Now late at night you have a bed
A quiet and dark room
Placidity and silence
Think of nothing more
Listen to no one speaking
Just wipe your bloodied heart clean
And tucked like the tuberose
Go to sleep.
(“Ghumaye Poribo Aami” from Ruposhi Bangla)
I’ll fall asleep one day on one of your star-studded nights.
Perhaps youth will still be sticking to my soul—perhaps
I’ll be in my prime then —that will be so nice! But sleep
Overwhelms me now—Bengal’s grassy green bed lies beneath.
Eyelids shut. Tucked within mango tree leaves, Kach insects doze.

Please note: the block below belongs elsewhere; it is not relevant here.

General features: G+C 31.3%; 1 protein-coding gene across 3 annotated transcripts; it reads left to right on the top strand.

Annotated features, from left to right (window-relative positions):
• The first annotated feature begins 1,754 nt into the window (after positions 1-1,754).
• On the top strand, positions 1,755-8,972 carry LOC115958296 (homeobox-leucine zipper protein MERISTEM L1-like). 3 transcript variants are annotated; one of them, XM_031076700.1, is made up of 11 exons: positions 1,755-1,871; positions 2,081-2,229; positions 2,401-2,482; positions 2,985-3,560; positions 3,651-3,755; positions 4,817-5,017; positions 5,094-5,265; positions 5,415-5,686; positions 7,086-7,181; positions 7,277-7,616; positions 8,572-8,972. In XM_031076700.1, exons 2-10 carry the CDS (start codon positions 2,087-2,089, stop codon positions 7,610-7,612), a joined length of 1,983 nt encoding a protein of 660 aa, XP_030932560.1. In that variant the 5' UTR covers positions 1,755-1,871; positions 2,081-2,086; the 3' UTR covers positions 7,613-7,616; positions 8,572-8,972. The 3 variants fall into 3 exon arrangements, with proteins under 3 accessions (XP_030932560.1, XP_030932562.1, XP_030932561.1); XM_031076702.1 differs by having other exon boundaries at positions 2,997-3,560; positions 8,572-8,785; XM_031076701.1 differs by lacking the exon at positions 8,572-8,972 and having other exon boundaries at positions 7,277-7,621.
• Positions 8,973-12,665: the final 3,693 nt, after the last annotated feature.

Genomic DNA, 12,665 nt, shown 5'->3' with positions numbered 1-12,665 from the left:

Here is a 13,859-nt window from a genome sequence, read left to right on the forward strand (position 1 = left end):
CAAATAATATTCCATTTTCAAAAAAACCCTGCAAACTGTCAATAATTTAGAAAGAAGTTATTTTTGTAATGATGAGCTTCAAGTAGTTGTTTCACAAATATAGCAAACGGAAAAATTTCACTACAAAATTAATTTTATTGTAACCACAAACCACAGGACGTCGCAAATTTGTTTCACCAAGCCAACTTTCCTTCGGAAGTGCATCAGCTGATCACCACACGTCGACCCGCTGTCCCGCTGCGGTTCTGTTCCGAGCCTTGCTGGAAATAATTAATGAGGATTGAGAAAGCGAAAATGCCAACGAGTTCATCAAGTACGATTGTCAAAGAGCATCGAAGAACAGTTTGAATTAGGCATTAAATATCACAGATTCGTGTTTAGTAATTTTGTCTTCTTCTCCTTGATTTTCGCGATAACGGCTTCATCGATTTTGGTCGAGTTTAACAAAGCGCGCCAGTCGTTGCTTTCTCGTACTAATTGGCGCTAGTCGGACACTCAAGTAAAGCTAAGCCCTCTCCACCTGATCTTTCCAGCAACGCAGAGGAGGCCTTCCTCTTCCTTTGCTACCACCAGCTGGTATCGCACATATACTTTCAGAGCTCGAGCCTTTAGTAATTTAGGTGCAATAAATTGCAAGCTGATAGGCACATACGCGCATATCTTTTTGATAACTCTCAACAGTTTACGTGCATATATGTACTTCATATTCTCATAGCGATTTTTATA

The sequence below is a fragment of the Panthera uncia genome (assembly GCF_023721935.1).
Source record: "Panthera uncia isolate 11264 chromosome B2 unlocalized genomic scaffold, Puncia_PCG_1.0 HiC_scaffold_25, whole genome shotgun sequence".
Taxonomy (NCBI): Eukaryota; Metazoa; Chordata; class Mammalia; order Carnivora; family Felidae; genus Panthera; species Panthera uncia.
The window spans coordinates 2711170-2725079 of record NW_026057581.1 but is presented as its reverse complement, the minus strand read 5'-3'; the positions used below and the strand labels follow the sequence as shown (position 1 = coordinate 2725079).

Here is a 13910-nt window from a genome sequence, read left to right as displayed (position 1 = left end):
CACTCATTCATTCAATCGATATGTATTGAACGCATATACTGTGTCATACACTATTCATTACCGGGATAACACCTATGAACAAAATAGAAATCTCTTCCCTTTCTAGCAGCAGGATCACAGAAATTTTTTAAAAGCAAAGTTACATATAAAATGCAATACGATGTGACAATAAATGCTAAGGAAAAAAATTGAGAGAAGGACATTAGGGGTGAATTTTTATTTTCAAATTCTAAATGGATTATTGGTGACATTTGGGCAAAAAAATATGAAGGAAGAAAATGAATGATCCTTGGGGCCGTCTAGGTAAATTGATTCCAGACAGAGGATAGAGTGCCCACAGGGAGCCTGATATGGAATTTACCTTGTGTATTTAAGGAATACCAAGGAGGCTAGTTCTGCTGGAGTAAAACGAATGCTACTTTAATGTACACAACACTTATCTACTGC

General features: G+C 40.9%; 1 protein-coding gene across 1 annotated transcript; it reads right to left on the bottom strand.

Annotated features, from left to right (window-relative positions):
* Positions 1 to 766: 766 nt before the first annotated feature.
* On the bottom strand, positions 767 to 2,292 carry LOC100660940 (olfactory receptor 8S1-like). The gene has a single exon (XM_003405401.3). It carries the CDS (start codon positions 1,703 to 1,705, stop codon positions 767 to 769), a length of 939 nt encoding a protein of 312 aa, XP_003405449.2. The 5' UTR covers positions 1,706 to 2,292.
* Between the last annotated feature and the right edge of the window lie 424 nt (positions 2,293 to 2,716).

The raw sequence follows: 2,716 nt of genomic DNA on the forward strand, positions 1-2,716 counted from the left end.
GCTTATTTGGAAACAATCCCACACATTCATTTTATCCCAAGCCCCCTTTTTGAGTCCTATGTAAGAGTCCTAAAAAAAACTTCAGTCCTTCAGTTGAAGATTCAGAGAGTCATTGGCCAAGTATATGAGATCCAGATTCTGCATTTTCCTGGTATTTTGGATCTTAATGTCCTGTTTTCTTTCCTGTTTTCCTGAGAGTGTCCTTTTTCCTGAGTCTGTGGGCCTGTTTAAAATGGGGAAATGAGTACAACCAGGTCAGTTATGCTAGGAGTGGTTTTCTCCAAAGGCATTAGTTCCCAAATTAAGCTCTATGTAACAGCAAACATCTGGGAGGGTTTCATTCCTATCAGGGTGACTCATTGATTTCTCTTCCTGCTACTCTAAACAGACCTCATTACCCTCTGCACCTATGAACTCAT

I too will doze off like them in this grassy land I love—in silence!
The stories stored in my soul will eventually fade. New ones—
New festivals—will replace old ones— in life’s honey-tinged slight
In your forever busy minds —when finally you youthful ones
Will be done tearing grassy stems and leaves—when Manikmala
Will come here to pick up crimson-red bat and kamranga fruits
On some mellow autumnal morning—when yellow shefali flowers
Will fall on this grass as shaliks and wagtails fly far, far away—
I’ll feel the sun—the clouds—lying down in death-like stupor!
Fakrul Alam is UGC Professor at the University of Dhaka. In 1999 he published from UPL a translation of Jibanananda Das’s selected poems with glossary and introduction, marking a bout of scholarly attention to the poet’s work.